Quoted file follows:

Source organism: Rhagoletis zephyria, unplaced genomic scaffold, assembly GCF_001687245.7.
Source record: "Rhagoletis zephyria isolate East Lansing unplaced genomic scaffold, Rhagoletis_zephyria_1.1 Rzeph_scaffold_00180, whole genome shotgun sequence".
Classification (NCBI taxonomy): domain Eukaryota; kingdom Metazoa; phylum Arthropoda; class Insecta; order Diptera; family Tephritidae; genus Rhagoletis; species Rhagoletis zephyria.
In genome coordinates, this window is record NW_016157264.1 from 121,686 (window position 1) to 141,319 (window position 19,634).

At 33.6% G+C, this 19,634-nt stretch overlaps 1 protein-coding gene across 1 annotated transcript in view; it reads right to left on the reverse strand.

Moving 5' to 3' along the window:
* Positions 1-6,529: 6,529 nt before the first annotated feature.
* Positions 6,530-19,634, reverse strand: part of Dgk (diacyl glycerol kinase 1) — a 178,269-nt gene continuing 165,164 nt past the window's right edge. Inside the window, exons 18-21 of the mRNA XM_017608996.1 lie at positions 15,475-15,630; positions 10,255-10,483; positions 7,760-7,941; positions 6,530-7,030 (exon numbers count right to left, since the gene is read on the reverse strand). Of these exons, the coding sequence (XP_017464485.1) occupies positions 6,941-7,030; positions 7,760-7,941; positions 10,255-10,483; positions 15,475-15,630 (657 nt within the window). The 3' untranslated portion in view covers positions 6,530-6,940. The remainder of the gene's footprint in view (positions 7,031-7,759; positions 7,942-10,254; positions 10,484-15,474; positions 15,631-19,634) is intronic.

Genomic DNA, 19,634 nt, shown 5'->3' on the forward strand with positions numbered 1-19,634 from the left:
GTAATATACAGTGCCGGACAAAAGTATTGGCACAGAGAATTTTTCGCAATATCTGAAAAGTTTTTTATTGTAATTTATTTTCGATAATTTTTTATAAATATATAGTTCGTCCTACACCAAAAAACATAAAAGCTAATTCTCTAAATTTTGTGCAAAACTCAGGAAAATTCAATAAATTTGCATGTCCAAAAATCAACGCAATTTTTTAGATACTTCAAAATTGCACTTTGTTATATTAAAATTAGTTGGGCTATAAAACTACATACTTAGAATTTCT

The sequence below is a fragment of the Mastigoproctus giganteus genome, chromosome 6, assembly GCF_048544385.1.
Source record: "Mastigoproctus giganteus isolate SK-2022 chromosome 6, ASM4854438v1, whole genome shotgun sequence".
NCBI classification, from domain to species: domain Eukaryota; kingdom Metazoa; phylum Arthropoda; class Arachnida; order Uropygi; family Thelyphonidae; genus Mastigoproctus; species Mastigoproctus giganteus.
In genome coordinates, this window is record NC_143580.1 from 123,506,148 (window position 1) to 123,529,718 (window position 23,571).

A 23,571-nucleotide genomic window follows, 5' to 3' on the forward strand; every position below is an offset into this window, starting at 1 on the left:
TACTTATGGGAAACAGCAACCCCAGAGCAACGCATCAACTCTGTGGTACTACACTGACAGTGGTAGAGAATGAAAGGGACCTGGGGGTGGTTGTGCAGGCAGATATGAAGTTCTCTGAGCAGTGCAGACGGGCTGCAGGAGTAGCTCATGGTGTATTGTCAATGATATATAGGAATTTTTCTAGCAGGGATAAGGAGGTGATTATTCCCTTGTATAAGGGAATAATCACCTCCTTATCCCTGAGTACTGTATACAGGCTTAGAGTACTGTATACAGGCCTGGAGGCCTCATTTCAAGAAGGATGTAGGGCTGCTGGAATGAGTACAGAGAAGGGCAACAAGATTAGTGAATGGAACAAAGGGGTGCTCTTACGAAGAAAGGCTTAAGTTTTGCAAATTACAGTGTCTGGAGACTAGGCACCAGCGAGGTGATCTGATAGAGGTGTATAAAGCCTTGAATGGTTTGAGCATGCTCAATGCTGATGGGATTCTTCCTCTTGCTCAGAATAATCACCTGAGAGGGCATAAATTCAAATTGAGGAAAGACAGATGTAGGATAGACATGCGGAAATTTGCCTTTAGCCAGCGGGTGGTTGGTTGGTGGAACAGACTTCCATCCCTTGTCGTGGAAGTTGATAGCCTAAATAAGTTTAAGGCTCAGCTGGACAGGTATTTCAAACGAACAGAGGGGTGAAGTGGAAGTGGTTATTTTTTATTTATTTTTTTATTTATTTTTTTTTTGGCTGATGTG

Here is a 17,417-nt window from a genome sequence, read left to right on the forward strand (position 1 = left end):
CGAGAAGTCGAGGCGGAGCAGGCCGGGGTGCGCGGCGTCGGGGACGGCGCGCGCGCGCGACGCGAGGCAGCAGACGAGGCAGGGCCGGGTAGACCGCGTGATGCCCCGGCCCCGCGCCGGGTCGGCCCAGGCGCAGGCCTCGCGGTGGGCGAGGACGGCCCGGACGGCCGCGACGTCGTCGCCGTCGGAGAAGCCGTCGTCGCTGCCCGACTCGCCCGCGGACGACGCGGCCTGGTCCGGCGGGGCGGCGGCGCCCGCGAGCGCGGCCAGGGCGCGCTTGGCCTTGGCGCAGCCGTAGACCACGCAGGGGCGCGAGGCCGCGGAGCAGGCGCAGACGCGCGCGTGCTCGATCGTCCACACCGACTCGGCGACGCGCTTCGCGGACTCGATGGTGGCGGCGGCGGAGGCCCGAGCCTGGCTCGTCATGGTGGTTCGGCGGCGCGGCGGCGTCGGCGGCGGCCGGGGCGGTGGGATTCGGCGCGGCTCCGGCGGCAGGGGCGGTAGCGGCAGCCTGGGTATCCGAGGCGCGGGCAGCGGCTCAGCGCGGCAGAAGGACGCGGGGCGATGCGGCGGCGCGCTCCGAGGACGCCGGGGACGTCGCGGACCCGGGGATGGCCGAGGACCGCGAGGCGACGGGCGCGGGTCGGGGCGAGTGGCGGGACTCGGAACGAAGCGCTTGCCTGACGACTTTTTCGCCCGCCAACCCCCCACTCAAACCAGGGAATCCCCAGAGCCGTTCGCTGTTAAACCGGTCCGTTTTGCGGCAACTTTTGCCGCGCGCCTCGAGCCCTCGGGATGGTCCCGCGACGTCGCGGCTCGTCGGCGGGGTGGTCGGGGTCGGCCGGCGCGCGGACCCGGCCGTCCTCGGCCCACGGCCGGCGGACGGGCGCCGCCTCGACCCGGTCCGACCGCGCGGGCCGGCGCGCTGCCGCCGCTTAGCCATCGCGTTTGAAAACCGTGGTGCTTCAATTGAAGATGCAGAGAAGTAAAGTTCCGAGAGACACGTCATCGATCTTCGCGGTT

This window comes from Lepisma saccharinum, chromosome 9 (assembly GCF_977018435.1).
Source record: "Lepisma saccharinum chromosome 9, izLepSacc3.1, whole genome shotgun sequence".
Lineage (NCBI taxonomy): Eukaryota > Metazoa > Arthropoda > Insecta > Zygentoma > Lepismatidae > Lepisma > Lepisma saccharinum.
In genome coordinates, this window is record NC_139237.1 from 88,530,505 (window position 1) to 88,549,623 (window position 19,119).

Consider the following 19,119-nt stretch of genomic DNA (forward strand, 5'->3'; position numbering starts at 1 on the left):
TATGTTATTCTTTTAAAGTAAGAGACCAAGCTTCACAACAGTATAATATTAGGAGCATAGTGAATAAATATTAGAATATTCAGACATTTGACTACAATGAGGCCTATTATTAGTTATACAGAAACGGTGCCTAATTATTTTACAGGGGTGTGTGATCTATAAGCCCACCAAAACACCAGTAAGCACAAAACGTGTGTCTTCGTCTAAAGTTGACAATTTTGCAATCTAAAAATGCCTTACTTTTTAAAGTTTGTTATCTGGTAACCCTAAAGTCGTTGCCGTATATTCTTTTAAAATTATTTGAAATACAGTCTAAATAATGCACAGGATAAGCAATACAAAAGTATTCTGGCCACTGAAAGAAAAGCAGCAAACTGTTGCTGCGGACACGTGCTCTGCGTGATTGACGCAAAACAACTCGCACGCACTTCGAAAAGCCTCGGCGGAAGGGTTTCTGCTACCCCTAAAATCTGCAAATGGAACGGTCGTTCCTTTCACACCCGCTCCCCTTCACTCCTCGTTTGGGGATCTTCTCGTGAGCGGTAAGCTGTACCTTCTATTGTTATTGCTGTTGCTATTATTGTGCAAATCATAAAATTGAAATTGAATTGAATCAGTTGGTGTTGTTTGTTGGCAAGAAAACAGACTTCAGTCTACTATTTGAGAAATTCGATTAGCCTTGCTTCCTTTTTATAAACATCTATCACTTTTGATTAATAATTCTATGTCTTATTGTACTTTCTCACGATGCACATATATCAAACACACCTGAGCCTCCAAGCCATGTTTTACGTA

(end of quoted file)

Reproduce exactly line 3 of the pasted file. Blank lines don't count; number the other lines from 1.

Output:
Classification (NCBI taxonomy): domain Eukaryota; kingdom Metazoa; phylum Arthropoda; class Insecta; order Diptera; family Tephritidae; genus Rhagoletis; species Rhagoletis zephyria.